Stefano Palestini speaks with Cuban sociologist Elaine Acosta* about the meaning and causes of the popular uprising against the Cuban government and the ruling Communist Party of Cuba which began on 11 July 2021. Triggered by a shortage of food and medicine and the government’s response to the resurgent COVID-19 pandemic in Cuba, the protests have been described as the largest anti-government demonstrations since 1994.
What caused the events of July 11? Many analyses have come out in recent days. Carmelo Mesa-Lago, for instance, distinguishes between structural and conjunctural causes. Some of these have to do with the crisis of the socio-economic model, the weakness of the regime after the departure of Raúl Castro and the impact of the pandemic. What’s your take?
Cuba faces crises in all areas, that go beyond the issue of the pandemic, although the mismanagement of the health crisis by the government, especially in recent months, is also part of the story.
These protests were surprising due to their massive, spontaneous, and national character. They demolished a whole series of myths that existed about the Cuban society, for example, that there was a monolithic consensus around the project, of “the revolution”, and that dissent was associated with certain “grupúsculos” [small factions], as the government has called them for many years, or that certain groups financed by the “empire”, imperialists or foreign forces.
And what was the impact of the pandemic on all this?
Although the government was able to control the pandemic in the initial stages, later it chose to make its own vaccines without considering that it was going to take significant time. Furthermore, the pandemic, as well as in other places, but with an obviously worse emphasis in Cuba, has served as a pretext to increase the mechanisms of repression of the multiple dissidents that had been manifesting in Cuban society for some time. All this came amid a crisis of an increase in cases in the last month, especially in the province of Matanzas, a province in which the government decided to open up for Russian and Canadian tourism while confining the population. These are political measures that are very contradictory to others, such as, for example, not allowing Cuban emigrants in the United States, who had a double dose of vaccination, to visit their relatives and in some way, mitigate the crisis of food and lack of medicine that exists today in Cuban society.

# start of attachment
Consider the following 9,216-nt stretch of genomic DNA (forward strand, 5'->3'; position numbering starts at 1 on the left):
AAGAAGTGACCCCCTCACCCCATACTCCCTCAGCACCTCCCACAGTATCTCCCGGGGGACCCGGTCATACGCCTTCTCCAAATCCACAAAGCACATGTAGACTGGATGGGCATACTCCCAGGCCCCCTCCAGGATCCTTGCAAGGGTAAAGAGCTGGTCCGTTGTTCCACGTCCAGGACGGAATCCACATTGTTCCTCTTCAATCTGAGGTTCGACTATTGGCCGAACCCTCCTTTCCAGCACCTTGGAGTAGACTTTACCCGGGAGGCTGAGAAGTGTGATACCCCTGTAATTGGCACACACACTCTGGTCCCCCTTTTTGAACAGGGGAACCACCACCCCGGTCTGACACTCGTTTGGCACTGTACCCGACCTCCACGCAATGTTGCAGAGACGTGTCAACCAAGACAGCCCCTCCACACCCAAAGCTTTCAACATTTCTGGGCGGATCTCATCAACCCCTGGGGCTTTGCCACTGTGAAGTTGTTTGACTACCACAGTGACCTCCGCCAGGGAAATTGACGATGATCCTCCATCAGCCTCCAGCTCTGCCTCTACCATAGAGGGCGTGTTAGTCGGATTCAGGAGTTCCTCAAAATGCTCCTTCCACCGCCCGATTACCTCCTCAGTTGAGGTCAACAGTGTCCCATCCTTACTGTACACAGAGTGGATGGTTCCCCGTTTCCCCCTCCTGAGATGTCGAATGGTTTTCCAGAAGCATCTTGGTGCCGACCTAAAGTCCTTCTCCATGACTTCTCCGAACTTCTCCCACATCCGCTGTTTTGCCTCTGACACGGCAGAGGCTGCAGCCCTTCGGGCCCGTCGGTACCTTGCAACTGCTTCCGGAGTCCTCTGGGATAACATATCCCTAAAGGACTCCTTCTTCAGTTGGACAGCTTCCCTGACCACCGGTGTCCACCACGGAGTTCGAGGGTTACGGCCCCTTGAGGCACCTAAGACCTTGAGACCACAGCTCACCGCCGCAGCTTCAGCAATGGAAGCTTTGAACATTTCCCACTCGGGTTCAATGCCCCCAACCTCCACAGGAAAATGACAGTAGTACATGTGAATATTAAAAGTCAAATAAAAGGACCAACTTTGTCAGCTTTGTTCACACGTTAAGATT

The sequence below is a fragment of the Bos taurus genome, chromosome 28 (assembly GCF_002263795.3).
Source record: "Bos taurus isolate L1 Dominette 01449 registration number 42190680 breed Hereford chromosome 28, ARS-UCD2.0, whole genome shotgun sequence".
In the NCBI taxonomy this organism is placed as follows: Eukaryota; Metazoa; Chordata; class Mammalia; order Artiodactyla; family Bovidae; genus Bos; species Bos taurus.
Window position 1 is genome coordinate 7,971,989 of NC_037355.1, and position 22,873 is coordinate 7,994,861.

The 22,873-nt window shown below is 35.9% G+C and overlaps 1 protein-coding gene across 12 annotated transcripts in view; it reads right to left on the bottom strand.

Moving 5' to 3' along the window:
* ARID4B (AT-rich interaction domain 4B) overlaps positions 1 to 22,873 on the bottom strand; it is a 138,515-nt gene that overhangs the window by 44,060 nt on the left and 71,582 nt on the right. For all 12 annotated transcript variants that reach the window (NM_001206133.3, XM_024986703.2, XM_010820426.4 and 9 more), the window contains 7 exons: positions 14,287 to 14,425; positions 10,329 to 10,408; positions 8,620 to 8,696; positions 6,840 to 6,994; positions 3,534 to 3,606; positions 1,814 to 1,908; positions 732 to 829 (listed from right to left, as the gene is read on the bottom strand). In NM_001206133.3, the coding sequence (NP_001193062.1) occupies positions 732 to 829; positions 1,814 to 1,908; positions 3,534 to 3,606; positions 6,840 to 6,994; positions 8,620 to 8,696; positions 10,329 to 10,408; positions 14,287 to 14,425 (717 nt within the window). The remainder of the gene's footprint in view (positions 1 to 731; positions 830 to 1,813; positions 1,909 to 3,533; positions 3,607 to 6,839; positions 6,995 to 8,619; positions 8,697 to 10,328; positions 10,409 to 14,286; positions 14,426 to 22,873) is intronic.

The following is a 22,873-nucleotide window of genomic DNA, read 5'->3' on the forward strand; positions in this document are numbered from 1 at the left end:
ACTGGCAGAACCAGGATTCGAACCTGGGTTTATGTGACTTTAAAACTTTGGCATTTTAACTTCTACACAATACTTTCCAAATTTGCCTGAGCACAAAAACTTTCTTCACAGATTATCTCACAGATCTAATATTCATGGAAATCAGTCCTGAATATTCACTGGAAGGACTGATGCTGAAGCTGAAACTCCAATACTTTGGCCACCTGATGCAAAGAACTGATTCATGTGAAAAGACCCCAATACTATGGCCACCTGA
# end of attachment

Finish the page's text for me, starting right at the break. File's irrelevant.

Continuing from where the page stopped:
All this is obviously aggravated by the intensification of the measures around the embargo taken by Trump. But, I insist, there are a whole number of internal factors that aggravate the impact of these measures and make the government’s political responsibilities very clear. The economic-social strategy to face COVID-19, which the government adopted in mid-2020, and the famous ordering task, implemented on January 1, 2021, is the straw that broke the camel’s back in terms of economic and social crises. It is a measure of monetary adjustment, at the worst moment of the crisis and the economic and social effects of the pandemic. It is a measure that, furthermore, points directly in the opposite direction of what is supposed to be a couter-cyclical social and economic policy in a context such as the pandemic.
Did the Cuban civil society play any role?
Certainly yes. We must give credit to the work they have done to make a set of problems visible. The range of groups and organizations has expanded, diversified, and a series of groups have been formed around very diverse demands, whether in defense of animals, against gender violence, or the LGBT movement. In other words, this panorama has become more complex, grown, and diversified and each of these groups with specific and sectoral goals has been making proposals, demands, and small demonstrations with the help of social networks. Cuban society did not have massive access to these social networks until very recently… it is still costly, but access has increased and this has also allowed these civil society groups to be able to make their work visible and to be able to report.